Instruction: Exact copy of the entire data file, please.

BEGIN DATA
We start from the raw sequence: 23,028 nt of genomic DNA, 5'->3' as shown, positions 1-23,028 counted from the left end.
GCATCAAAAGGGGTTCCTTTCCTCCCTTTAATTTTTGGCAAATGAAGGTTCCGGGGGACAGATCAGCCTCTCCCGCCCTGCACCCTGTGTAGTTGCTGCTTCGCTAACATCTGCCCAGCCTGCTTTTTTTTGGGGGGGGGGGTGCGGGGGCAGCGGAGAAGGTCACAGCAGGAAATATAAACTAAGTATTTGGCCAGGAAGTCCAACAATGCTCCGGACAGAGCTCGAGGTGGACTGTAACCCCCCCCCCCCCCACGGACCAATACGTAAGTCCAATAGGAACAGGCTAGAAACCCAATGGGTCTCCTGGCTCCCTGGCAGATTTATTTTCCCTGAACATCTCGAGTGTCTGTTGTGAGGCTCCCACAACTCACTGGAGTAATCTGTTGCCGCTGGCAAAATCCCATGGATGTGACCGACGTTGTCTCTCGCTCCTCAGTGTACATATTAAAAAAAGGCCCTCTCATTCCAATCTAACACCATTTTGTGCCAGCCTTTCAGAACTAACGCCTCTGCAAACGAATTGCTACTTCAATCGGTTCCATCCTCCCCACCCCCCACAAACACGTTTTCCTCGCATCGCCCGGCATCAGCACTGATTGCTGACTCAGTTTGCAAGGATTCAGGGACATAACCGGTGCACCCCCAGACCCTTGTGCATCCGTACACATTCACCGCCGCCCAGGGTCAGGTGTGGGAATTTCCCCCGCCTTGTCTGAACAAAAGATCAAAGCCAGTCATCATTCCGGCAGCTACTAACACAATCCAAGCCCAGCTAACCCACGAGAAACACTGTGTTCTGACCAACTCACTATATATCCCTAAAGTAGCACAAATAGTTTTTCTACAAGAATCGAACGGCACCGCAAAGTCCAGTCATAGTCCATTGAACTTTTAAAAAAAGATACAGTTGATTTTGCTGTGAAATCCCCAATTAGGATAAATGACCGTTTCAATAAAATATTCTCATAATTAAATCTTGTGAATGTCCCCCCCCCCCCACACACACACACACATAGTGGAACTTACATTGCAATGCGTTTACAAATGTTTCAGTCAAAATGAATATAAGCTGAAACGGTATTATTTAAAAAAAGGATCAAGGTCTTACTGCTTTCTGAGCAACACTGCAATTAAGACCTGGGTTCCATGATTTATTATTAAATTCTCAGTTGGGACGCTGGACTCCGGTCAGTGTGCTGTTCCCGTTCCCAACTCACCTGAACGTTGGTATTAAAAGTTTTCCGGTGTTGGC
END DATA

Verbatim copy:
We start from the raw sequence: 23,028 nt of genomic DNA, 5'->3' as shown, positions 1-23,028 counted from the left end.
GCATCAAAAGGGGTTCCTTTCCTCCCTTTAATTTTTGGCAAATGAAGGTTCCGGGGGACAGATCAGCCTCTCCCGCCCTGCACCCTGTGTAGTTGCTGCTTCGCTAACATCTGCCCAGCCTGCTTTTTTTTGGGGGGGGGGGTGCGGGGGCAGCGGAGAAGGTCACAGCAGGAAATATAAACTAAGTATTTGGCCAGGAAGTCCAACAATGCTCCGGACAGAGCTCGAGGTGGACTGTAACCCCCCCCCCCCCCACGGACCAATACGTAAGTCCAATAGGAACAGGCTAGAAACCCAATGGGTCTCCTGGCTCCCTGGCAGATTTATTTTCCCTGAACATCTCGAGTGTCTGTTGTGAGGCTCCCACAACTCACTGGAGTAATCTGTTGCCGCTGGCAAAATCCCATGGATGTGACCGACGTTGTCTCTCGCTCCTCAGTGTACATATTAAAAAAAGGCCCTCTCATTCCAATCTAACACCATTTTGTGCCAGCCTTTCAGAACTAACGCCTCTGCAAACGAATTGCTACTTCAATCGGTTCCATCCTCCCCACCCCCCACAAACACGTTTTCCTCGCATCGCCCGGCATCAGCACTGATTGCTGACTCAGTTTGCAAGGATTCAGGGACATAACCGGTGCACCCCCAGACCCTTGTGCATCCGTACACATTCACCGCCGCCCAGGGTCAGGTGTGGGAATTTCCCCCGCCTTGTCTGAACAAAAGATCAAAGCCAGTCATCATTCCGGCAGCTACTAACACAATCCAAGCCCAGCTAACCCACGAGAAACACTGTGTTCTGACCAACTCACTATATATCCCTAAAGTAGCACAAATAGTTTTTCTACAAGAATCGAACGGCACCGCAAAGTCCAGTCATAGTCCATTGAACTTTTAAAAAAAGATACAGTTGATTTTGCTGTGAAATCCCCAATTAGGATAAATGACCGTTTCAATAAAATATTCTCATAATTAAATCTTGTGAATGTCCCCCCCCCCCCACACACACACACACATAGTGGAACTTACATTGCAATGCGTTTACAAATGTTTCAGTCAAAATGAATATAAGCTGAAACGGTATTATTTAAAAAAAGGATCAAGGTCTTACTGCTTTCTGAGCAACACTGCAATTAAGACCTGGGTTCCATGATTTATTATTAAATTCTCAGTTGGGACGCTGGACTCCGGTCAGTGTGCTGTTCCCGTTCCCAACTCACCTGAACGTTGGTATTAAAAGTTTTCCGGTGTTGGC